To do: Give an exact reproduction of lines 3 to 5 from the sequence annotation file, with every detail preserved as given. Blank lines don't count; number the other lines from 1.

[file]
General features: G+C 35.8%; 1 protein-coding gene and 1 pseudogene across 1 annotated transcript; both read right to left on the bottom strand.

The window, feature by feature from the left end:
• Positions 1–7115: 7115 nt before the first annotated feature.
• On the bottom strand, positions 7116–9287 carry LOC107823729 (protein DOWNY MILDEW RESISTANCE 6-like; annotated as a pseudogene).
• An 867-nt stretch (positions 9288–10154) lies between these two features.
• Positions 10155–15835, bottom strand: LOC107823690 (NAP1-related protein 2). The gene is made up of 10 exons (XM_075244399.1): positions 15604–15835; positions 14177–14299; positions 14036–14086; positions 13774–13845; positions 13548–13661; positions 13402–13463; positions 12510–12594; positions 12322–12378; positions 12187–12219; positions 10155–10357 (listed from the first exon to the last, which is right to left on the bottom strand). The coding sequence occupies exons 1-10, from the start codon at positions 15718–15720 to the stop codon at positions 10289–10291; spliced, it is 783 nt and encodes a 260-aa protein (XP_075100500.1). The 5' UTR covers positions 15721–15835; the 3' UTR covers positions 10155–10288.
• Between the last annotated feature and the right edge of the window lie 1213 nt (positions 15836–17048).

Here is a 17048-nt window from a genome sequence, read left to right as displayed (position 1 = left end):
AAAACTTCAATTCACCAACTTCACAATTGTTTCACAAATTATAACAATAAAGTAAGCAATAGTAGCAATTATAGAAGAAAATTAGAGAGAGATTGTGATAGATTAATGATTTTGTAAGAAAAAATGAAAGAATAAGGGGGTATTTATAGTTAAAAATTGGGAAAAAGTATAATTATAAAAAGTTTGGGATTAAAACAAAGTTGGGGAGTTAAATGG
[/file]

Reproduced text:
• Positions 1–7115: 7115 nt before the first annotated feature.
• On the bottom strand, positions 7116–9287 carry LOC107823729 (protein DOWNY MILDEW RESISTANCE 6-like; annotated as a pseudogene).
• An 867-nt stretch (positions 9288–10154) lies between these two features.